The attachment one has with a watch can be forged in several ways with one being worn as a constant companion through great adventures or difficult moments. That said, the choice of strap is important as it is the tool that keeps the watch on your wrist, hence picking the right choice could make or break your decision to relegate the watch to the dresser. Here’s a quick low-down of the four most common straps.
Pictured above: Steel bracelets
Steel bracelets are some of the obvious choices when on the lookout for watches as it offers a handsome and classic look on watches. Looks apart, steel bracelets are extremely durable especially ones with solid links. On the wrist, it feels sturdy offering a sense of security when fastened down. The hypoallergenic nature of steel makes it an ideal candidate for wearers sensitive to the likes of latex or leather fibres.
The Oyster bracelet by Rolex introduced in the late 1930s has been a mainstay in the Swiss manufacturer since it was developed. Characterised by three solid links, the bracelets are crafted from Oystersteel and offer a perfect balance of elegance, function and reliability.
Perhaps the vanilla flavouring of all watch straps, leather straps are the most common found on watches made with different sources of leather as well as coming in different quality grades. Calf continues to be the standard material of choice due to its ready availability but exotic and luxurious materials such as crocodile, alligator or ostrich are alternatives too. The beauty of leather straps? It gets better as it ages — the straps start out stiff but become increasingly soft, pliable and comfortable with prolonged wear, conforming to your wrist shape and developing a unique patina.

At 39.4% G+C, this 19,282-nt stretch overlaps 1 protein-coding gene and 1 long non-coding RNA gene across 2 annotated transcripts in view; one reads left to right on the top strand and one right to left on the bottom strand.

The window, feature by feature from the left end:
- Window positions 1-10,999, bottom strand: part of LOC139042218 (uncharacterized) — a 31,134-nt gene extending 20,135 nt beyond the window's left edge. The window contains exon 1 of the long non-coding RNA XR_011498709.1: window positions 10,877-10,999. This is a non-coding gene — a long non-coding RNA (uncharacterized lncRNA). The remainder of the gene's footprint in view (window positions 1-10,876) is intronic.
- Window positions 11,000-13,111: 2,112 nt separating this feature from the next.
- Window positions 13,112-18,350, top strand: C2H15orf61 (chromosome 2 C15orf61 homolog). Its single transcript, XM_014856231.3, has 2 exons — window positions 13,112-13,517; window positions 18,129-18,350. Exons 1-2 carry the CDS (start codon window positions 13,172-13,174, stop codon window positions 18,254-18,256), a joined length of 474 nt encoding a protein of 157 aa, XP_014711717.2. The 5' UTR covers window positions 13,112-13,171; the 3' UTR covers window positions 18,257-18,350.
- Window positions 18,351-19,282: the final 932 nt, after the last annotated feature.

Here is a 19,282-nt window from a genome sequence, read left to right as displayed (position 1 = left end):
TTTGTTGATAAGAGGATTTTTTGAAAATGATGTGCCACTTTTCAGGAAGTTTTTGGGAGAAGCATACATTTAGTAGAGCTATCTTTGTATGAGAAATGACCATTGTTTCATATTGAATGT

Apart from crafting leather goods, the Montblanc Pelletteria supplies straps to be paired with Montblanc’s watches. Housed in Scandicci along the outskirts of Florence, Italy, the Tuscan leather maison crafts leather straps such as Sfumato or crocodile with the hallmarks of Italian craftsmanship and timeless design.
Dull and boring might be some factors when come to mind when one thinks about rubber straps but we would like to think of it as fuss-free. A material that generally does not require lots of care, rubber straps weather the elements beautifully, it is water resistant and dries almost instantly. Special formulations have been developed over the years to address the shortcomings of rubber straps while moulds allows shapes and patterns to be incorporated.
Patek Philippe’s “Tropical” strap is an example as seen on the sporty Aquanaut — a special composite material ultra-resistant to wear, salt water and UV radiation. The patterns on the straps mimic the tapisserie dial.
NATO straps have become increasingly popular in recent times thanks to the myriad of colours available and the unrivalled comfort it has on the wrist. Made from nylon, NATO straps are incredibly soft; slipping one on or off is a breeze as result. The straps were originally made for military use but it has since graced the wrists of people from all walks of life. It still retains its functional and utilitarian nature — weatherproof and prevents your watch from falling off if one of the springbar broke. If you were afraid of roughing out a steel bracelet or leather strap for fear it is damaged, NATO straps will do the trick as it is easy on the wallet as well.
The NATO straps as seen on Tudor timepieces are specially made by Julien Faure, a French company founded in 1864, Saint-Just-Saint-Rambert, France. The straps are manufactured the old-fashioned way — on antique shuttle looms by the same folks who made liturgical vestments for the Vatican. Instead of printing colours onto the straps, they are woven together with the aid of computers ensuring the patterns are implemented correctly, even on the camouflage straps.